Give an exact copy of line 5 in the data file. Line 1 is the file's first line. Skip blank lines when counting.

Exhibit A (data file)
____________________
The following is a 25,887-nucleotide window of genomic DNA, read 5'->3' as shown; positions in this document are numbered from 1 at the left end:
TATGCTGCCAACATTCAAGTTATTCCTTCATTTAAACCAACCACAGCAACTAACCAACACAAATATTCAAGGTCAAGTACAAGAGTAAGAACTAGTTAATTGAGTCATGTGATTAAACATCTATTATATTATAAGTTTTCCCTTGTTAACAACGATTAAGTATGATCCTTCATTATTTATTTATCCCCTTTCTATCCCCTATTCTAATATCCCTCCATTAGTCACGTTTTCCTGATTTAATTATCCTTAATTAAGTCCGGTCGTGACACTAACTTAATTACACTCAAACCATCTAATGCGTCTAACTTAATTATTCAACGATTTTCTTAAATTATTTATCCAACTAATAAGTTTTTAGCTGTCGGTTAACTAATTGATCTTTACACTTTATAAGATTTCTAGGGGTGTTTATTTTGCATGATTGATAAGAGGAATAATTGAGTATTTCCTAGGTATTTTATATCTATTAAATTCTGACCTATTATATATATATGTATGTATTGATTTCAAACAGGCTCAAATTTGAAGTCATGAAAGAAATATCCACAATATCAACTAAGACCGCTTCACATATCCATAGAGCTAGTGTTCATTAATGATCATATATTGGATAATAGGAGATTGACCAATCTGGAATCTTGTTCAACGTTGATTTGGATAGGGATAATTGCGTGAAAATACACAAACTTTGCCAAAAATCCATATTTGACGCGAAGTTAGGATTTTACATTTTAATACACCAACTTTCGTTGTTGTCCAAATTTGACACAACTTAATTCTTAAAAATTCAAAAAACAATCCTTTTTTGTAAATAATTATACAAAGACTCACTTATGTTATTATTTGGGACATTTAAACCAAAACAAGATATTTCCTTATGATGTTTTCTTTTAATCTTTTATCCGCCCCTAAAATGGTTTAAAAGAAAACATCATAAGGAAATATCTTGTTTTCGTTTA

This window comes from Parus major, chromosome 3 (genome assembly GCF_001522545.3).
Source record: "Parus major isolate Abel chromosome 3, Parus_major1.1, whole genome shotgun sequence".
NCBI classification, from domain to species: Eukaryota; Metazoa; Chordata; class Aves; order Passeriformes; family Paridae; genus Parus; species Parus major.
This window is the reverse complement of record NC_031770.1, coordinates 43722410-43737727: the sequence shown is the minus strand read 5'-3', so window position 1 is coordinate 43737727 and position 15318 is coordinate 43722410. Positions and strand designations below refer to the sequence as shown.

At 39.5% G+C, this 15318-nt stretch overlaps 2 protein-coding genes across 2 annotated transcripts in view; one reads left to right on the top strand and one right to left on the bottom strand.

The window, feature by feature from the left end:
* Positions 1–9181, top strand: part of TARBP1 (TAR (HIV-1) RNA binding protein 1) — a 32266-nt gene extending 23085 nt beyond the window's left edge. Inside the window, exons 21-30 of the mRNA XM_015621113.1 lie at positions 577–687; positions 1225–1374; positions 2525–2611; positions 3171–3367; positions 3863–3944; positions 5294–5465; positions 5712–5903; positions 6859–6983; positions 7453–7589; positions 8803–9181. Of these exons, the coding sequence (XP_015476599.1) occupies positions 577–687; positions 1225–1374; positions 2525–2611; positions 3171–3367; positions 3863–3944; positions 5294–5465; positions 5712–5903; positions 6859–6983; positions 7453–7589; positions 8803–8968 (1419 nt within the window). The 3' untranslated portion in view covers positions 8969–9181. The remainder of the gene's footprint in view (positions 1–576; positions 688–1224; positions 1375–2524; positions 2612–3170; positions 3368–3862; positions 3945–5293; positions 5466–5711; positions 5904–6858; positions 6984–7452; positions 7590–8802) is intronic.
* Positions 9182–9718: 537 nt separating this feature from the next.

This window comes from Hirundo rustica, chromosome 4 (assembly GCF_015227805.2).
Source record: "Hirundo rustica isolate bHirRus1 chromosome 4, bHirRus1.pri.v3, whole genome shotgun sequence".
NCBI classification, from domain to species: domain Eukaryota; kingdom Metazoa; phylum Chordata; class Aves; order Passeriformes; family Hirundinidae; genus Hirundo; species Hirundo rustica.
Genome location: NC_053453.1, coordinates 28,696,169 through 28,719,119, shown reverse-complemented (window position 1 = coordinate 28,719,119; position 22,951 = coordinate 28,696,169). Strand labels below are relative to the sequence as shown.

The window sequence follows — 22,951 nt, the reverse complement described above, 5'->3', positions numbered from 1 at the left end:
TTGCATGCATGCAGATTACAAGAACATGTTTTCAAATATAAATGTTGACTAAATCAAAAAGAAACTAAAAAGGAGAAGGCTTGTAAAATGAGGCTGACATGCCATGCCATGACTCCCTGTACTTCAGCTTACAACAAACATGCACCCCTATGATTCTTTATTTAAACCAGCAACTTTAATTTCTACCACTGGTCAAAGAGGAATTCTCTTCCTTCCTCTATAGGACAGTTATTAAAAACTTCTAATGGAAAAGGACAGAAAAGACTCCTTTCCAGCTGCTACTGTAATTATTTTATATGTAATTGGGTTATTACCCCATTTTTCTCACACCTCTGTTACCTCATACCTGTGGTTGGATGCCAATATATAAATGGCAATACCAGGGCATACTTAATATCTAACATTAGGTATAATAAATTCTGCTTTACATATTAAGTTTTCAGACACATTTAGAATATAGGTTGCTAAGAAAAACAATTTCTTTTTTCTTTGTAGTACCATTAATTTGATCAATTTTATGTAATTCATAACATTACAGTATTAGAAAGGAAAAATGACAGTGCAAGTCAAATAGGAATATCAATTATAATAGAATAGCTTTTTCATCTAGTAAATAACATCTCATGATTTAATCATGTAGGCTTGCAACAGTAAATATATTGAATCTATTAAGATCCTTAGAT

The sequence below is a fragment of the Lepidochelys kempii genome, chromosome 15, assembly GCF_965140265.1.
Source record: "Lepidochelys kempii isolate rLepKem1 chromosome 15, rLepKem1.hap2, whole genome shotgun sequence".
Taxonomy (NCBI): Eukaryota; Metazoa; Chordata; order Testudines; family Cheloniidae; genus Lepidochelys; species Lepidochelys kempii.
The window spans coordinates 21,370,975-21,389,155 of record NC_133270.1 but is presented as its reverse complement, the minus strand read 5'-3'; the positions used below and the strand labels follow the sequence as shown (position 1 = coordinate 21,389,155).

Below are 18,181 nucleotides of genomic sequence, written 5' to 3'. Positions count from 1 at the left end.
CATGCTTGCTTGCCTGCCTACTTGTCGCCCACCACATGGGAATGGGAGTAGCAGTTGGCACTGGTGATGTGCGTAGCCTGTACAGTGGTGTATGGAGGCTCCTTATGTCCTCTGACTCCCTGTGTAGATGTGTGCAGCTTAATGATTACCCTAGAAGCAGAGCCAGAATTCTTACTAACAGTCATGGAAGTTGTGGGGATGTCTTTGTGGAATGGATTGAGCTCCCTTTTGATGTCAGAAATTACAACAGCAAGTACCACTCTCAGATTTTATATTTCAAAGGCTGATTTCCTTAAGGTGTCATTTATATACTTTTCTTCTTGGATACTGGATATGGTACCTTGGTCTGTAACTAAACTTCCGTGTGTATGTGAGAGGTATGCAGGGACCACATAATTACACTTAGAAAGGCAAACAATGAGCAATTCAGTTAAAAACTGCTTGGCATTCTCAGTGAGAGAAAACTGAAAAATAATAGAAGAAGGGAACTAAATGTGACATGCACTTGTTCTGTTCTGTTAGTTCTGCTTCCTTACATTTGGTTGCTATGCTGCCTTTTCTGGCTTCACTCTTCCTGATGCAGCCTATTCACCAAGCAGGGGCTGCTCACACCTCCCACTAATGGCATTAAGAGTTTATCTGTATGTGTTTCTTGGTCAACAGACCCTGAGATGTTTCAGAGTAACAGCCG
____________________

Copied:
NCBI classification, from domain to species: Eukaryota; Metazoa; Chordata; class Aves; order Passeriformes; family Paridae; genus Parus; species Parus major.